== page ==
This study findings clearly indicated that pesticide carbofuran (Furadan 3G) impairing physiological process of Pheretima javanica that lead to growth retardation of the worms. However, the data in Table 1 is somewhat difficult to explain because the food consumption rate parameter appears to be inconsistent with the assimilation efficiency parameters. As has been suggested, earthworm feeding strategy is generally one of high consumption and low assimilation of poor-quality food material [14]. Logically, if food consumption rate decrease, assimilation efficiency should also decrease. It is hard, if not impossible, to find literature that directly supports this study results, especially in the context of pesticide carbofuran and Pheretima javanica. Fortunately, the carbamate pesticide tests on other vertebrate and invertebrate animals including Oligochaete worms have been available in relatively large quantities and some of which may appropriate for explaining the data of this study.
The decrease food consumption rate in worms exposed to carbofuran with increased doses may be due to the following. Food consumption rate of earthworm is affected by the quantity as well as quality of food given. Food quality involves taste, smell, chemical composition that influenced palatability [15]. In addition, factors such as favourableness of environmental conditions for earthworm activity, also a determining factor [16]. In this experiment, the cow manure (food source) was mixed with carbamate carbofuran. The presence of the pesticides seemed to change food palatability of cow manure to the worms. Furthermore, given the test animals are kept in Petri dish the worms have no choice for food to consume other than the carbofuran-polluted manure. In natural soil habitat, in fact, the worm does not feed on soil indiscriminately but is able to select an organic matter-enriched diet from the medium [17].
In an experiment using earthworm Eisenia fetida to test effects of lindane and deltamethrin on mortality, growth, and cellulase activity in earthworms, Shi et al. [18] suggested that the decrease in worm growth by pesticides possibly correlated with an earthworm’s strategy for natural survival, reducing food intake to avoid the toxins. As the food consumption rate decreases, it is usually followed by decreases in other feeding parameters including assimilation rates and assimilation efficiency. For Millsonia anomala, a tropical geophagous earthworm, food assimilation rates were depended on the physical properties of organic matter consumed. Assimilation rates were highest with fresh organic matter (undecomposed plant debris) and with leaf material rather than root material due to the high content of watersoluble compounds and the high N availability in fresh organic matter [19].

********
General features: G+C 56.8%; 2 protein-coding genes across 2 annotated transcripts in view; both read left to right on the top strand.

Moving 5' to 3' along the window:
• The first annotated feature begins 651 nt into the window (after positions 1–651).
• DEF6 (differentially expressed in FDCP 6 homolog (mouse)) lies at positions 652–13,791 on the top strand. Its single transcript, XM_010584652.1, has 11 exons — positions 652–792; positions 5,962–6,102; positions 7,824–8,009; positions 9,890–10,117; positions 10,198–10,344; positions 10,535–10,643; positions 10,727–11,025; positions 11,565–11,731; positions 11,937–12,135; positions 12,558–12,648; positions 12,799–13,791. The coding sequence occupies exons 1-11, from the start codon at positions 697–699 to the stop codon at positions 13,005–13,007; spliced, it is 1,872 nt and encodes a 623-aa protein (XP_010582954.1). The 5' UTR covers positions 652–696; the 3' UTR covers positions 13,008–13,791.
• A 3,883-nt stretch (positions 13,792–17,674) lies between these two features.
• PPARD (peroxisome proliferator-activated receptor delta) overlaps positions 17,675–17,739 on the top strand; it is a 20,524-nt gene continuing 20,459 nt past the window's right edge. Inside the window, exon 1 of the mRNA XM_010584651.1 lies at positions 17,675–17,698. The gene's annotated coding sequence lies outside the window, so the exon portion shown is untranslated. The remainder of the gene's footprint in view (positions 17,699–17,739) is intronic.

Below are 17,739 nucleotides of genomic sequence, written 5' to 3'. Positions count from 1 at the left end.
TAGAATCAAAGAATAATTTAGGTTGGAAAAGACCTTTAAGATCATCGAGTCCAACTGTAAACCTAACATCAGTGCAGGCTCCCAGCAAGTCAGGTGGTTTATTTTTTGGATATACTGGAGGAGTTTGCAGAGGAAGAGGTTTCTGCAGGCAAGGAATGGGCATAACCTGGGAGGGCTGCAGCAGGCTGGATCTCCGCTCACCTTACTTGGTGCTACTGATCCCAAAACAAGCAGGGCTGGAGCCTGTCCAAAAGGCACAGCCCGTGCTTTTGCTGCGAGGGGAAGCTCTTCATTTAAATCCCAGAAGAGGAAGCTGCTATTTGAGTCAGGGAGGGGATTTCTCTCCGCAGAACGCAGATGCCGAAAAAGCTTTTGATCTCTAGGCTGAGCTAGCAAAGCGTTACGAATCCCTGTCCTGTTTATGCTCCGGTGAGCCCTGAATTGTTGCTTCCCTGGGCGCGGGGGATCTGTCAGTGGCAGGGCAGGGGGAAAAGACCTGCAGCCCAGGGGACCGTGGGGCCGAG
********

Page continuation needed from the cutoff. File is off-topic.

At this point, there is still no satisfying answer regarding why assimilation efficiency increases, whereas food consumption rate decrease with increasing doses of carbofuran given. The most plausible explanation is, carbamate carbofuran in addition to lowering the palatability of food that lead to decreased food intake, also causing food retention in the gut of worms increased. The increased of such food retention is not due to normal conditions, but because of systemic impairments in the worm's body, either histologically as well as biochemically. As has been indicated, carbamate pesticide along with organophosphates, strongly inhibits acetylcholinesterase (AChE) activity in a number of invertebrate species [20]. In earthworms, inhibition of AChE activity causing decrease in growth rate [21].
The mechanism of AChE inhibition is involved hydrolysis and carbamylation of the nucleophilic serine, followed by release of an alcohol leaving group [22]. In rats, influence of carbofuran metabolism on acetylcholinesterase can be depicted as follows. Carbofuran absorption (peak plasma levels < 7 min), distribution, and elimination (t½ = 29 min) occurred rapidly. A significant oxidative metabolite of carbofuran with anticholinesterase activity, 3-hydroxycarbofuran, was rapidly formed and subject to entero hepatic circulation (plasma t½ = 64 min). Rapid RBC AchE recovery closely paralleled carbofuran metabolism and the primary in vivo disposition of 3-hydroxycarbofuran was metabolic conjugation [23].
Lastly, based on data in Table 2, there is no doubt that carbofuran is highly toxic to earthworms. Even at a concentration of 0.2% can inhibit the growth rate to more than 50% (α = 0.05). The carbofuran-induced fatalities are, as already known for decades, due to these compounds developed two type of lesions in worms namely a multi segment swelling which often ulcerated and a discrete nodular mass protruding from the surface of the worm [24]. Side-effects of carbofuran applications causes dramatic effects on many nontarget organisms mainly insectivorous organisms including frogs and birds; some birds that consumed spilled granules died immediately [25].
Although there are many aspects that still need to be clarified from the data inconsistency of feeding variables, it can be conclusively suggested that carbofuran (Furadan 3G) highly harmful to earthworms, even at low concentrations below 0.5%. Given the data Further studies are certainly still needed to assue food retention time in the worm gut using a variety of carbofuran concentrations below 0.1%.